And so, and that’s the choice I’ve made in different latex Avenger books. Some have no cussing, some have a bunch of cussing, and it’s just, you know, just where I’m going that day. Well in, so go. You know, the thing about the Lucy character versus latex Avenger like this, [00:16:00] this, despite the, the, the, the boob jokes that we were just cracking.

Like, I consider myself like a, a, a feminist and, you know, my wife is, is she runs, you know, outside of being a successful musician, she runs a feminist non-profit here in, in Austin. And you know, I, I. The, the thing is about latex, Avengers, behavior. And this is, we are in no way trying to glamorize this a guy.

Oh, he is now a jackass. Like, we’re not trying to say this dude is cool. B he is the, yeah, he’s the, and you know, Lucy judo throws him around the room and, you know, and if you look at. You know, again, points to Paul cuz Paul is great characters. Oh man. if you look at like Halloween man’s like facial expressions with him is like, he’s just, you know, Halloween man is kind of a cantankerous guy to [00:17:00] begin with.

I always say he like owes a lot to, to Ben grim and, and cliff steel. But like he’s particularly annoyed with , you know, cause he’s, he’s a, you know, he’s a. He’s a blue collar, you know, you know, crank he’s got a good heart, even though it doesn’t beat, but like he, he, latex Avenger, you know, is a jackass and he rightfully gets under his, his skin.

And that’s, that’s where the comedy lies. I think. Was it hard making those two worlds meet, cuz I mean, you have get on top of list in, in solar city and you know, it doesn’t seem like there there’s much that’s similar between those two places. Well I’m, it was well, and Drew’s described this before. It was like an old school.

Crossover, you know, like, you know, Hey, I’m just walking into a scene. Hey, there you are. You know, Hey, let’s have a thing, you know, very much like that. It’s it, you know, As much as Halloween man is steeped in the [00:18:00] silver age, you know, that influence that was the initial thing for me with latex Avenger.

Very much the original issues were very much Adam West, like, Batman and, you know, and I love old silver age comics. So a lot of the vernacular and stuff like that would be switched up to be as goofy as you would get in. Sixties comics, except there was just a bunch of Dick and fart jokes. But the but a lot of alliteration and stuff like that.

So for me, actually, I did not see that much of a difference between the two books. You know, because there are so many Odd characters in Halloween, man. And you know, there’s a man goat, there’s the Avengers, which I still love the Avengers. You know, there’s just so many amazing characters. Paul and drew did a story one time that had.

A that it was a Robotica, you know, this you know, pinup robot lady and, you know, that was an evil despot, [00:19:00] whatever, however you pronounce that word a real, so the And latex Avenger has a ton of strange characters. I mean, from Zel to pimp and wizard to sexy nurse America, to kosher the pig, man, the Kaji pot monster do puff marshmallow, man.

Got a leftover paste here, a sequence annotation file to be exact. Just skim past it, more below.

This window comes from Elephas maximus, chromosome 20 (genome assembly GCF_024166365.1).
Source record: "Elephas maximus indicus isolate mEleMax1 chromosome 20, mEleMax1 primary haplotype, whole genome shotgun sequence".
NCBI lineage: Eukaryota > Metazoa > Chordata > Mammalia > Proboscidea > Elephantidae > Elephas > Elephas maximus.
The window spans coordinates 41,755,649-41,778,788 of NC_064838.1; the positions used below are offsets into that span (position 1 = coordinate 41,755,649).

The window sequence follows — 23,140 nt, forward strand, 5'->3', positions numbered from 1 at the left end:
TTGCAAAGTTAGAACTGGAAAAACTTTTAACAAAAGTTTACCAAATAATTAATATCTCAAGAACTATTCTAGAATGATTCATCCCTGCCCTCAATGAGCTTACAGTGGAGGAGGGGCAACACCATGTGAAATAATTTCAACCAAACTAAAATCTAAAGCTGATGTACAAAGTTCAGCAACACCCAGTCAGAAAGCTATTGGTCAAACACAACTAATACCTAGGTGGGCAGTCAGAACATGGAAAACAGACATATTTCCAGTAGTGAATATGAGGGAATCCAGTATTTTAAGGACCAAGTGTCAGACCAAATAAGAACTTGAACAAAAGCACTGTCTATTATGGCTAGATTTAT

I mean, I can keep going and it’s just. Terribly weird concepts turned up to 11 on steroids. And so to me, I did not see that much of a difference really between the two of ’em except one of ’em is, you know, high powered horse shit on, you know, like with, you know, and then there’s Halloween, man, you know?

I mean, so I just not that I’m calling latex offender, horse shit. I’m just saying he’s full of it, you know? And there’s a lot more of a. Pure hero in Halloween, man. Whereas latex Avenger is far more I’m just in this to get in the, in the paper, [00:20:00] you know, you know, I’m, I just look in the suit, you know, that kind of thing.

So, well, that’s the, that’s the thing about Halloween man, as a character? I, you know, I always say that like, he’s, he’s, his universe is garbage, man. You know, it’s kind of like a thankless. Job, but he, you know, he he’s, he he’ll do it, you know, and it’s that, that, you know, working class aspect of it that I think is really.

Important to it because you know, nobody, Solomon is ugly. You know, he, he, you know, he’s not gonna ever be the most popular superhero or anything, but he’s, he’s, he’s got that, that heart. And I think you know, that’s the difference between the two characters is like maybe, you know, Halloween man is a hedge more serious, but they have this commonality of like off the wall.

Weirdness and, you know, I, I’m gonna throw the ball over the Apollo for a second, but like, you know, what, how, how [00:21:00] did. I’m I’m asking a question of my own. I’m sorry. I’m hijacking this thing. How did you feel, how did you feel about like the meeting of the, like, was that weird for you? Or did you think that they, they worked well together?

Tonally, I guess I, first of all, I was honored to draw both of these characters completely. And cuz I, I loved both of these uh, both of these worlds. I thought they were hilarious and awesome. And I didn’t. I didn’t think it was that weird of an idea when you first, when you guys first came up to me about it, but then as I read the script, I was like, yeah, yeah, this is, this is perfect.

Like, it, it, it didn’t seem like a, like, like that far fetched of an idea. And as I read the script, it just got better and better and better is just hilarious. And that’s why I, I, I loved having to read the script and. like, it made me wanna draw it like right away. Cuz it was, it was hilarious. [00:22:00] And I think it works because latex Avenger is like, it’s it’s what is it?